• Tomato paste
  • Chicken broth or water
  • Ground fenugreek
  • Cinnamon stick
  • Bay leaves
  • Heavy cream
  • Fresh lemon juice – acidity to play against together all of the toasty curry flavors
  • Fresh cilantro
  • Hot cooked rice for serving, preferably basmati or jasmine

Butter Chicken (Murgh Makhani): Butter Chicken is one of the most popular curries of Northern India, well spiced but not spicy, with an addicting sauce.

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Woman scooping Butter Chicken (Murgh Makhani) into a bowl of rice.

How to Make Indian Butter Chicken

  1. Place the onion, garlic, ginger, fennel seeds, if using, cumin, coriander,sugar, ginger, turmeric, cloves, cayenne, salt and pepper in a food processor. Puree it into a paste.
  2. Melt 4 tablespoons of the butter in a large deep skillet over medium-high heat. Add the chicken pieces and cook until the outside is golden brown but the inside is still not quite cooked, about 8 minutes in all. Stir occasionally but don’t fiddle with the pieces too often so they get browned. Transfer the chicken to a plate.
  3. Add the pureed paste to the skillet and cook over medium heat for 2 minutes, stirring frequently, until it becomes slightly tender and very fragrant.
  4. Stir in the tomato sauce, tomato paste, broth or water, ground fenugreek, cinnamon stick and bay leaves. Bring to a simmer.
  5. Add the partially cooked chicken and return to a simmer, adjusting the heat as needed. Simmer until the chicken is cooked through and the sauce has thickened a bit, about 10 minutes.
  6. Add the cream, the remaining 2 tablespoons butter, lemon juice and cilantro and stir until the butter has melted and everything is hot and blended; don’t allow it to boil.
  7. Serve hot over rice.

Baking dish of Butter Chicken (Murgh Makhani) and rice on a table.

Butter Chicken Sauce

The chicken is finished in a tomato-based sauce enriched with butter and cream, and it is addicting. Bay leaves and a cinnamon stick add additional flavor to the sauce. I added the fenugreek and a touch of sugar thanks to the advice of the very kind Indian restaurateur Roni Mazumdar (of the restaurants Adda Indian Canteen, Rahi, and The Masala Wala in New York City).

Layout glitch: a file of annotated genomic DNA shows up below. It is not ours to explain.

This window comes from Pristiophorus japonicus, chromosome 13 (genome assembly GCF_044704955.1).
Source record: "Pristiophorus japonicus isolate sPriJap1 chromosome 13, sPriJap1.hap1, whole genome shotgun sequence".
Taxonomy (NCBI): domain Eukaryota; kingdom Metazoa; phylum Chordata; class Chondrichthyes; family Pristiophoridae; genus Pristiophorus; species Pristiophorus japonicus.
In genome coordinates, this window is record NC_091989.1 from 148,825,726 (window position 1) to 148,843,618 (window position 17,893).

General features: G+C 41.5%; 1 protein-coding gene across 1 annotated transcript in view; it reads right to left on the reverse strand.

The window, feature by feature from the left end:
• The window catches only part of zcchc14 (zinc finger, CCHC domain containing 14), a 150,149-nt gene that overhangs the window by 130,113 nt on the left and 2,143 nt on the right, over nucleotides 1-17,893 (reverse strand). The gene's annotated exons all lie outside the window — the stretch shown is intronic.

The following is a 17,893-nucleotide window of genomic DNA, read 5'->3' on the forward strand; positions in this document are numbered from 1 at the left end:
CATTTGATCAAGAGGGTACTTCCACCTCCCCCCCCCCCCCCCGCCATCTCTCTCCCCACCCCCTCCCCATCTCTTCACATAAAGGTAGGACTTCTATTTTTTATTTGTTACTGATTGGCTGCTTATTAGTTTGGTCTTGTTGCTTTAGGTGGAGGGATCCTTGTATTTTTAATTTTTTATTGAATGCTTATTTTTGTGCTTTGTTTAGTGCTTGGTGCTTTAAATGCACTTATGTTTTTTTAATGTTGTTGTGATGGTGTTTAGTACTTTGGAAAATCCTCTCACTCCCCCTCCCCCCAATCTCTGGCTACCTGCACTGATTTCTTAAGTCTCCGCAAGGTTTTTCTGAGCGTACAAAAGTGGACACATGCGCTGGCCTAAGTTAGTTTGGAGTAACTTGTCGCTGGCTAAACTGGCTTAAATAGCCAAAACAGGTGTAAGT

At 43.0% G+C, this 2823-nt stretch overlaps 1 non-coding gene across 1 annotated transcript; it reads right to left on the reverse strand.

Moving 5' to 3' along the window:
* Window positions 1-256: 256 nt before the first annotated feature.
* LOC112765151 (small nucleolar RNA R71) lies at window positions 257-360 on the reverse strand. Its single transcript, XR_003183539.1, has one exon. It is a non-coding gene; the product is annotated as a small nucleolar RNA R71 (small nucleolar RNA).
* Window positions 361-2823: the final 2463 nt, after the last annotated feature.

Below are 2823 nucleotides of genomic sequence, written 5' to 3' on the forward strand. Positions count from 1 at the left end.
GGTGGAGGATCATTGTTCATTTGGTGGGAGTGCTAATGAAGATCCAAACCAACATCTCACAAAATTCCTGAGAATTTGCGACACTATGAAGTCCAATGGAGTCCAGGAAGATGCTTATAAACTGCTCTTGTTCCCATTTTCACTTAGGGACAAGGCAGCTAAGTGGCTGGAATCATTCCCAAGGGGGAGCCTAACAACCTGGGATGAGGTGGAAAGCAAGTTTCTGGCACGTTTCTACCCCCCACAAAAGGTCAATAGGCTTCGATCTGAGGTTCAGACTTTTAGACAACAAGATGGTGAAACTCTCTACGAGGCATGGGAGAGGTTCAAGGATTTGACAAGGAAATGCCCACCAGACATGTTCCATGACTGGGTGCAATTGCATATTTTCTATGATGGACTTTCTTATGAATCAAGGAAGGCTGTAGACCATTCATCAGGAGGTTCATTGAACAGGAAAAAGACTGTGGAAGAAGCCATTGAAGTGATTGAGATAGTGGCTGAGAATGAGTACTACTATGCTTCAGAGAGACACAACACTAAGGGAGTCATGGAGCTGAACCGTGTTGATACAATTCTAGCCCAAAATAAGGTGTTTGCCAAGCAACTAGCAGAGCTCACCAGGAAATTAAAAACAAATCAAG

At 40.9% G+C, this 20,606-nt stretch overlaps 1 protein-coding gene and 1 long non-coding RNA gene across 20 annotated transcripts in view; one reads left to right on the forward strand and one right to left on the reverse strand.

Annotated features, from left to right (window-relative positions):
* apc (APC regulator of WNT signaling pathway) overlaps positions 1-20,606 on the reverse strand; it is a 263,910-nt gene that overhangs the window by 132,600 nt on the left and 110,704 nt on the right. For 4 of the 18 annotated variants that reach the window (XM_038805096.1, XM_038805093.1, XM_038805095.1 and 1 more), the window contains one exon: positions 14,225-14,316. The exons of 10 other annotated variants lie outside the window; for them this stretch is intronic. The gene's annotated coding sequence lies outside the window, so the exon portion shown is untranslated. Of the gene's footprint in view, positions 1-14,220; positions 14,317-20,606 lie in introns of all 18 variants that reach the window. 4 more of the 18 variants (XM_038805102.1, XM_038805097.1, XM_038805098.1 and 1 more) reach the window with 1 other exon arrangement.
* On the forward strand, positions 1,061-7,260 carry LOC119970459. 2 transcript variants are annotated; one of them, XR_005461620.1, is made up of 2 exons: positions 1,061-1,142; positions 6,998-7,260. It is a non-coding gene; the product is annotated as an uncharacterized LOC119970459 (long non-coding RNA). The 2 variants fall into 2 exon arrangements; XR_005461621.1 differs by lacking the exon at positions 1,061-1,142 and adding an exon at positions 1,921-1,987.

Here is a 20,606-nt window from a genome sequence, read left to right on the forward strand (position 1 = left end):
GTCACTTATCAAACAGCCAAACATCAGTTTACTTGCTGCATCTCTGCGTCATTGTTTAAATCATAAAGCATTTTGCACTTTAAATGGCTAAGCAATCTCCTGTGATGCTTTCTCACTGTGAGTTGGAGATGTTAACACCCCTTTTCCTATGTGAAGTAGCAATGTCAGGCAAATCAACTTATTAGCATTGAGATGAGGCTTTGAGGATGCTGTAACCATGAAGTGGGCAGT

Roni says, “the bitterness from the fenugreek opens up your taste buds. This allows you to taste the spices and the salt, and the bit of sweetness better. Balancing the sugar with the salt – that’s what matters most. It brings the dish to a more authentic space.” The touch of sweetness is what makes the sauce so perfectly balanced. I made the dish again with these adjustments, and have been grateful for Roni’s tips.

Wooden spatula stirring a skillet of Butter Chicken (Murgh Makhani).

Other Curry Recipes:

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Butter Chicken (Murgh Makhani)

5 from 2 votes
Prep: 20 minutes
Cook: 25 minutes
Total: 45 minutes
Servings: 6 people
Butter Chicken is one of the most popular curries of Northern India, well spiced but not spicy, with an addicting sauce.

Ingredients 

  • 1 onion , quartered
  • 3 cloves garlic
  • 1 1-inch piece fresh ginger , peeled
  • 1 teaspoon fennel seeds (optional)
  • 1 teaspoon ground cumin
  • 1 teaspoon ground coriander